However, there is an important distinction here. Maori and other non-Pakeha women, ‘while they may use the same organisational structures … resist being neatly fitted into interpretive frameworks which were not designed to accommodate them’ (Else). Maori women’s concerns were and are primarily with the alienation of Maori land and the preservation of their language and culture. Else explains:’… their sameness to or difference from men does not seem to have been at issue; Maori/Pakeha, and tribal affiliations, were the main “differences” which shaped their activities.’
Like Maori, other ethnic minorities have also suffered from discrimination, but information about separate women’s groups is scrappy, as migration has largely been documented as a male experience. Since the 1950s, though, Pacific Island groups in particular have gained much support, to some degree because ‘women have taken charge of needed services that other agencies have failed to provide . . . Initial models for some … groups were provided by Maori women’s initiatives’ (Jacqueline Leckie). One of the most significant is probably Te Kohanga Reo, or language nests, for pre-school children (the first was established in 1982), which have become very popular among Pacific island women, and are also dependent on women’s devoted voluntary work.
While the main theme of this book centres on a common concern to improve women’s lives in one way or another, a strong sub-plot emerges, summed up by the YWCA’s comment at the outbreak of World War II: ‘The Brotherhood of Man, alas, is rather on the blink/ The Sisterhood of Woman, though, is possible, we think.’ The majority of the promoters of sisterhood, while anxious to tidy up the excesses of the brotherhood, were not so anxious to change social structures. Tennant says: ‘In the fluid conditions of a colonial society, involvement in welfare work was one way to demarcate the respectable from the unrespectable and to establish status.’
Thus we have the assessment of Maori as inferior; the conflict between the ‘ladies’ on the committees of prostitutes’ rescue homes and the ‘female’ clientele who had no particular wish to be rescued; the voluntary supporters of the early free kindergarten movement who expected their own and their friends’ children to attend fee-paying kindergartens, the still-present (though fading) projection of day care as ‘tainted with the image of welfare and child neglect’; the tendency of unpaid committee members to be less than generous towards paid workers. Rural women had parallel organisations: from 1921 the Country Women’s Institutes, which developed into ‘a federation of autonomous institutes … and also made efforts to include Maori women’; the Women’s Division of Federated Farmers, founded in 1926 as a national organisation ‘catering for the women of landowning families’, says Smith. And, historically, claims Melanie Nolan, writing about employment, working women in the professions had different loyalties from those in trade unions.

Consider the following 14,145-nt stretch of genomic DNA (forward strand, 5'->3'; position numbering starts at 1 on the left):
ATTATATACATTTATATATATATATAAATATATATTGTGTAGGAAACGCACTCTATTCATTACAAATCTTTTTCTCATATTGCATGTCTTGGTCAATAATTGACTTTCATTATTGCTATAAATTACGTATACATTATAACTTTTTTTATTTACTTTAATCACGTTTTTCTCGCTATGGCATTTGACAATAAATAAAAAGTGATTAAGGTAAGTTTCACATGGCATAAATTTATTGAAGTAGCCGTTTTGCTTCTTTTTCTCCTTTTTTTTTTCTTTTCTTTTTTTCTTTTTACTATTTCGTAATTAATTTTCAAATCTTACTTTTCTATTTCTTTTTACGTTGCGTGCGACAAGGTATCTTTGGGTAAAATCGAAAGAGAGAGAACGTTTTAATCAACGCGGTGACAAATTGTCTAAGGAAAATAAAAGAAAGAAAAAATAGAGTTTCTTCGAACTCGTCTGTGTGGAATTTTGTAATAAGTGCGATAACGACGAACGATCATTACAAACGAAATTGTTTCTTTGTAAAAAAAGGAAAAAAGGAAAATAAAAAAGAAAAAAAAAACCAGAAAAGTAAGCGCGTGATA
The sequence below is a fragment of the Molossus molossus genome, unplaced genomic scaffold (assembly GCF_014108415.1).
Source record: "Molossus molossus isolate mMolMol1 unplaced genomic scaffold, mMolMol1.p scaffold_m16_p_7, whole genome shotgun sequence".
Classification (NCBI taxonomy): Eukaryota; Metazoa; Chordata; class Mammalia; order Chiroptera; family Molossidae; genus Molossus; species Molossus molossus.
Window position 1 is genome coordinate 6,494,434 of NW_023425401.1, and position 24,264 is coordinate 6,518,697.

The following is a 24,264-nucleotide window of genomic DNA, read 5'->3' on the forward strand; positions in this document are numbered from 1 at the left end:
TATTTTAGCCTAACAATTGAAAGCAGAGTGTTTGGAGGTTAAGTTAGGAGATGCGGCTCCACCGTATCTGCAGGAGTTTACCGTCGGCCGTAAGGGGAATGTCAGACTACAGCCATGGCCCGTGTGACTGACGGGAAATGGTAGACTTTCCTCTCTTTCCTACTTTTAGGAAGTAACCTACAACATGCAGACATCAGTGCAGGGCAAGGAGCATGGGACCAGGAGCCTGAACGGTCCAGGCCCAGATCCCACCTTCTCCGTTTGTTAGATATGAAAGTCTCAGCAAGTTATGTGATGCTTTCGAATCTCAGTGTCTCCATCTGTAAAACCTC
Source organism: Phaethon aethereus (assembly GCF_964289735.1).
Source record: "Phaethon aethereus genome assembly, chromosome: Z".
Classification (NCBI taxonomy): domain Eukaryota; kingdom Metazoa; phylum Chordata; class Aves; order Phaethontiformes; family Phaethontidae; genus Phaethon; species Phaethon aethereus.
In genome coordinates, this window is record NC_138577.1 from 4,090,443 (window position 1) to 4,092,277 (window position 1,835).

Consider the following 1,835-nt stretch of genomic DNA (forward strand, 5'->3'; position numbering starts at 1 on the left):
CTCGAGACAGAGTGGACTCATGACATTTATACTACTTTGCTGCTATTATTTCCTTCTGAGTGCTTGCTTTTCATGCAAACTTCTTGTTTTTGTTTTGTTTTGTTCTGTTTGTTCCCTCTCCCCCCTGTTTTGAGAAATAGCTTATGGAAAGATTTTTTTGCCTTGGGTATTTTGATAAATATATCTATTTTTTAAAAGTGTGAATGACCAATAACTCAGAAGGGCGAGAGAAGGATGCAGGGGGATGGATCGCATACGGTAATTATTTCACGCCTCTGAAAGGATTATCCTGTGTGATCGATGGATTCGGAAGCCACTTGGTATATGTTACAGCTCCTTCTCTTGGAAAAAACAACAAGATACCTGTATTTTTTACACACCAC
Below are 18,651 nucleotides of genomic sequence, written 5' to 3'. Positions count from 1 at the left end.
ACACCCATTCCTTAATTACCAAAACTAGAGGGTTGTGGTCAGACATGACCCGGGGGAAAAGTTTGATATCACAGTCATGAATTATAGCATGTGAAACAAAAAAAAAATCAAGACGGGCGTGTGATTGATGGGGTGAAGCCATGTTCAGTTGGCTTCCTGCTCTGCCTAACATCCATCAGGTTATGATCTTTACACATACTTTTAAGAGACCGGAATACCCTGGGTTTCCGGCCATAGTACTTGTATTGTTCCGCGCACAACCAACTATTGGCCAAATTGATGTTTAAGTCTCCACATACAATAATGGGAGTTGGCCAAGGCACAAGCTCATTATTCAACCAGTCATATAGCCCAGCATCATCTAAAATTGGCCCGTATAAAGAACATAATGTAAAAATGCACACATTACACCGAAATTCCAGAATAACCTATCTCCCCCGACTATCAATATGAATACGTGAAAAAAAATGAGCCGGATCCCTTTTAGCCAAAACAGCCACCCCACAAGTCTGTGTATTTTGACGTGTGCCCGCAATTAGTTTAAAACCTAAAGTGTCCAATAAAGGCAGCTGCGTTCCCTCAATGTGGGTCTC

The sharpest divisions reflected demographic, economic and social changes, especially from the 1960s onwards, when there was an increase in voluntary endeavour as a relatively large, healthy, prosperous post-war generation imported ideas of liberation and set up groups to reform the world. Because of our lack of social history, especially about women, these younger associations often believed they were pioneers. In her discussion of arts and crafts, Else points to the long tradition of separate women’s groups, Maori and Pakeha, formal and informal, which laid the foundation for the more recent ‘collective endeavours … [which] have resulted in a much more extensive range of work … being created on women’s terms and becoming accessible to a broad audience.’
Apart from having to omit mention of so much wonderful material, my only real difficulty with this book was the irritatingly unhelpful table of contents at the front, although there are adequate indexes at the back. It is salutary to be reminded of the large and continuing contribution to community and individual well-being made by what Dorothy Page calls ‘womanly skills and small-scale economies’. We need to know more, though, about the differences among women and to look for information that would lend weight to terms like ‘middle class’ or ‘working class’, which, in this context, are assumptions rather than definitions. As the book so happily demonstrates, we have highly skilled feminist scholars to pursue such enquiries.
This is a unique publication, as we seem to be the first country to document women’s organisations in such an all-encompassing way, while no other country can lead off with a record of the wide-ranging entrepreneurial, artistic and organisational skills of Maori women. It is a fitting centennial celebration of our status as the first nation to introduce women’s suffrage, an achievement which could be likened to our more recent nuclear-free legislation in having such a positive international impact, but a much lesser national response. Raewyn Dalziel expresses the belief of several contributors in saying: ‘The year 1993 … is a time to remind all people that women’s struggle for equality, and beyond that for emancipation, is far from over. ‘But this story of the struggle so far is a remarkable undertaking, an example of women together at their collective best.
Margot Roth is a Wellington writer.